A few months ago I put together a basic story about how to dial out too much understeer or too much oversteer at the race track. What I didn’t cover in that story are the fundamental elements of suspension geometry and tire contact patch management at work when making these kinds of adjustments, but you’ll have to wait a bit longer for that. In the meantime, we’ve had a lot of questions both at the track and in our Inbox about which way to turn the knobs to improve cornering grip and handling balance on shock absorbers equipped with adjustable dampening.
First, some basics regarding adjustable dampers. Typically a single adjustable damper, say like the Fortune Auto 510-series coilover kit we recently installed on Ken’s FD RX-7, have compression dampening preset from the factory. So in most cases you’re really only changing rebound with a single-adjustable damper by turning the knob on top of the piston shaft. In some cases this will also change compression a bit too, but that’s uncommon and not necessarily a good thing, as you’ll better understand after we discuss compression tuning.
Rebound, or the rate at which the damper extends after being compressed by a bump or body roll from weight transfer, is what allows you to fine-tune the car’s handling balance, particularly low speed rebound (high speed rebound is what gives you stability over a rough road). Keep in mind, rebound is what controls the sprung mass of the car (so everything except wheels, tires, brakes and half the suspension’s mass), so it’s key to determining the transitional response of your vehicle as it enters a corner and transitions its sprung weight onto the outside tires.
With that in mind, here are a few basics about which way to turn the knobs. Generally speaking, you want to increase rebound on the opposite end of the car that’s losing grip. So if you’re encountering understeer, which means the front tires have lost grip and the car is turning less than the steering input, you address this by increasing rear rebound. With single adjustable dampers, this means simply turning the knob in the + direction on the rear shocks, and in the case of double adjustable dampers with independently adjusted compression and rebound it means turning the rear rebound knob (also normally found on top of the piston shaft) in the + direction.
This will reduce rear roll and in the process help loosen up the rear end, making it more active and willing to rotate or oversteer and thus cancel out the front end push or understeer. Typically on a FWD car you’ll find yourself running a lot of rear rebound to get the car to rotate in the corners, and although it’s advantageous to run the rear softer on a RWD car so it can put the power down more effectively, we still add rear rebound on a RWD car that’s understeering (though we’ll also reduce front rebound and add front compression if we’ve got double adjustable dampers to play with).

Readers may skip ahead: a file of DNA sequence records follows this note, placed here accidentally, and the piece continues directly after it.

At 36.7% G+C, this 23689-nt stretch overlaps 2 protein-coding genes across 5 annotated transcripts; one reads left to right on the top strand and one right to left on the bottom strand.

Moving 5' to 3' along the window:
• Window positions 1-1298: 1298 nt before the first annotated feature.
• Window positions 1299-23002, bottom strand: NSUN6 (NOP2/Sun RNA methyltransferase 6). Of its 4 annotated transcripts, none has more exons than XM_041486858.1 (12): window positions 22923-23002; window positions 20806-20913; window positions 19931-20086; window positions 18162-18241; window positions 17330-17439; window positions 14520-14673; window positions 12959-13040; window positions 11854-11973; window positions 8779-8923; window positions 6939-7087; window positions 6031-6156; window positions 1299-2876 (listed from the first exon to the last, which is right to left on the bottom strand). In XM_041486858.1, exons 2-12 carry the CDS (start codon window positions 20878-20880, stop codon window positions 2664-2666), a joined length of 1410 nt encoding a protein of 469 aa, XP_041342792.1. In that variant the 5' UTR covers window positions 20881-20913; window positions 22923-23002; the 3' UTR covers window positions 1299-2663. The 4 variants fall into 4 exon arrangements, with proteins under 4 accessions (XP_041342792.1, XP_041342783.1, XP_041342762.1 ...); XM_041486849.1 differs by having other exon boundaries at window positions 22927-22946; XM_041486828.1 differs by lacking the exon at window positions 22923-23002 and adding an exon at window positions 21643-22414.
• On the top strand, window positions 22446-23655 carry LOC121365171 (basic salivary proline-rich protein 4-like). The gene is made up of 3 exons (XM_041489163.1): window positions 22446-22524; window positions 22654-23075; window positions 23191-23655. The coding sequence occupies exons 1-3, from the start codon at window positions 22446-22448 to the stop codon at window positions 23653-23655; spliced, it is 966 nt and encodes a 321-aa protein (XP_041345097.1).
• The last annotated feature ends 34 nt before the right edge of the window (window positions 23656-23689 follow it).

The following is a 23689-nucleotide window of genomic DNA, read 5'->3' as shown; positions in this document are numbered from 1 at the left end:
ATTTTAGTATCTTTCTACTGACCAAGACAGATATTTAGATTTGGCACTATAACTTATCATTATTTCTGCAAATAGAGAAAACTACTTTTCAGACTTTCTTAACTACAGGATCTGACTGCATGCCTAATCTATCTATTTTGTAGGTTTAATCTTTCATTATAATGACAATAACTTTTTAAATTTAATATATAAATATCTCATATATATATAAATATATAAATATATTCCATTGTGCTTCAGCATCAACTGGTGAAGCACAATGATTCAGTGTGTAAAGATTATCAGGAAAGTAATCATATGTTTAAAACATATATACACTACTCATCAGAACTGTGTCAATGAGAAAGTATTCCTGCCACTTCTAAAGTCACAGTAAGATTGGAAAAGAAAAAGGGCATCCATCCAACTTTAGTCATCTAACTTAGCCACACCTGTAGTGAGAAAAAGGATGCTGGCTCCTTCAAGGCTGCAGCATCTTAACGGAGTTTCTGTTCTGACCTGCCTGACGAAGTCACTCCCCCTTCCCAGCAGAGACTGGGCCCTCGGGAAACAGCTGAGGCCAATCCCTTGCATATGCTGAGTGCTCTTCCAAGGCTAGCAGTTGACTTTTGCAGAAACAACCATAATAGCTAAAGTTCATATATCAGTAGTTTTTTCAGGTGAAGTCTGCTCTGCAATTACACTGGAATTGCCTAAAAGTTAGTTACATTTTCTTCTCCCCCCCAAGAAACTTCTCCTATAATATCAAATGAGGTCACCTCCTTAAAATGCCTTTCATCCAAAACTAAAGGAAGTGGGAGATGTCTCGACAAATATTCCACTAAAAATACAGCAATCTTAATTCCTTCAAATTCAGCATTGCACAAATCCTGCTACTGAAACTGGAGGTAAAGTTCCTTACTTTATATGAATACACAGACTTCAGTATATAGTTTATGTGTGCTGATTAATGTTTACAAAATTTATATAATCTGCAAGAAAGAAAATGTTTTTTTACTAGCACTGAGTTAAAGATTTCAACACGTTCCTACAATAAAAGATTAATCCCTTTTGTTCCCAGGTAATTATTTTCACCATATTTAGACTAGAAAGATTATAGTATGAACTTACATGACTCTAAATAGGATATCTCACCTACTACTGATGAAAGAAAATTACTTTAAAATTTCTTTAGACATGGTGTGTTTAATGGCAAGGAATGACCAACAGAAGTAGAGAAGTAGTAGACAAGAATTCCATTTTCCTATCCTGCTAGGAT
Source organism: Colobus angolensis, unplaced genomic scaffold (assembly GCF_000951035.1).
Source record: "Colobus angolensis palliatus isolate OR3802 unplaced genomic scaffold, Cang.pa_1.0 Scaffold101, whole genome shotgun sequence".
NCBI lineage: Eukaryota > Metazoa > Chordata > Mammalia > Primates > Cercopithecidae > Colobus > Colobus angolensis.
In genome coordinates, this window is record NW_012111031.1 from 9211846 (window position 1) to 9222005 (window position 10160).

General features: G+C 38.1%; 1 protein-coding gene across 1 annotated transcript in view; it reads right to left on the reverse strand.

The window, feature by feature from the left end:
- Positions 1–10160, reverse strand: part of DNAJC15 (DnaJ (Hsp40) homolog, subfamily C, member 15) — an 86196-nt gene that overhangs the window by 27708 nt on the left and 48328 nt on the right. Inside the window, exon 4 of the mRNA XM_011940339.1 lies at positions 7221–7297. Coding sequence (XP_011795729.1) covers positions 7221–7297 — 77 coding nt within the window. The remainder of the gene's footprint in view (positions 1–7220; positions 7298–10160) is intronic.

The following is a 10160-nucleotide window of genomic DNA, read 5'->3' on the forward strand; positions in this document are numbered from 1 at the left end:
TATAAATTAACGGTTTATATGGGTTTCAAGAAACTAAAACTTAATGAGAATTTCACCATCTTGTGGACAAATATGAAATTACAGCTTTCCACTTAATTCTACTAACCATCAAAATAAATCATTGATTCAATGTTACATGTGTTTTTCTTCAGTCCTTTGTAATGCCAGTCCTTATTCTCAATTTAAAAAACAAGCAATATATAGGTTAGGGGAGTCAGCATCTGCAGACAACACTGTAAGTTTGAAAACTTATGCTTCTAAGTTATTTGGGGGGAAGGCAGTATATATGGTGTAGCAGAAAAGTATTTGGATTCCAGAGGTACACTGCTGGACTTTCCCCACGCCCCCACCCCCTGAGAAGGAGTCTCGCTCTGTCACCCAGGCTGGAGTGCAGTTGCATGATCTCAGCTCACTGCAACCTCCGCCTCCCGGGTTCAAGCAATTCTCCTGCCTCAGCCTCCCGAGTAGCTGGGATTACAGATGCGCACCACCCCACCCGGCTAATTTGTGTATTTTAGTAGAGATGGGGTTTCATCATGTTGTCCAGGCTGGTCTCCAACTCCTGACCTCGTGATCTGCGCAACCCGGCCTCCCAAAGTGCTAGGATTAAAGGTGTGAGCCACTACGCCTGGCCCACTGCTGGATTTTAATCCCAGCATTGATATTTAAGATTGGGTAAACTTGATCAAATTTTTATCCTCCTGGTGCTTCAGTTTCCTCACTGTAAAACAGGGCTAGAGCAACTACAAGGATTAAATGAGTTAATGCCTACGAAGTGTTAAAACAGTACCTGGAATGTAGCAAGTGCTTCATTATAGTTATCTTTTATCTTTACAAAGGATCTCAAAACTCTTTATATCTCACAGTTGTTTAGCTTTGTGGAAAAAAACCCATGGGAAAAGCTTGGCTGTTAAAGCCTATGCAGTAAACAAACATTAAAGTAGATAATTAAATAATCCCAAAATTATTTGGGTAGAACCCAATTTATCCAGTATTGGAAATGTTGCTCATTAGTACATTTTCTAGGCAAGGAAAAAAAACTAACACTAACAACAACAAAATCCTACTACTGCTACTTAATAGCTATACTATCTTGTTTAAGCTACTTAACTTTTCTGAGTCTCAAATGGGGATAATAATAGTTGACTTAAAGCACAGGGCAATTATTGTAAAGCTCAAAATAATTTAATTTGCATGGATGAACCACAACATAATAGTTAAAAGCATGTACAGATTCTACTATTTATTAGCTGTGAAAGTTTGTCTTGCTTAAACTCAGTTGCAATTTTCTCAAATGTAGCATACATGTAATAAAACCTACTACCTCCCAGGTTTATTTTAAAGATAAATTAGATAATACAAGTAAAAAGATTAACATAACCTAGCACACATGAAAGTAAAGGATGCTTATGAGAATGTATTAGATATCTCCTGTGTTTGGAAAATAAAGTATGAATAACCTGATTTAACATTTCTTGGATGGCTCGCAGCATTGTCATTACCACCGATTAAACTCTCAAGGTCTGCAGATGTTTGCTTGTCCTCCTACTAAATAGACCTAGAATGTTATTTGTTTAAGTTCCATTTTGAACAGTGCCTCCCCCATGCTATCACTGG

Conversely, if your car is oversteering, which means the rear tires have lost grip and the car is turning more than the steering input, typically the first step with single adjustable dampers is to add front clicks or turn the knob on the front shocks in the + direction. With double adjustables, we add front rebound by doing the same (+ direction on the front rebound knobs). Keep in mind, you can also adjust handling balance with wheel alignment, sway bars, spring rates, tire size and even driving style (trail braking is your friend if your car understeers), but we’re just talking basic damper tuning here.
There is one other type of oversteer, but since it only applies to the Duke boys, let’s just tip our cowboy hats and move on.
With the understanding that rebound adjustments are used to address a handling imbalance, if you have double adjustable dampers like the KW Clubsport coilovers we run on our Scion FR-S or the Eibach Multi-Pro R2 coilovers we run on our S2000, you’ve also got the option to independently adjust compression. Compression dampening is used to keep the tire on the ground when encountering bumps or other imperfections in the road surface, so think of it as a contact patch management tool.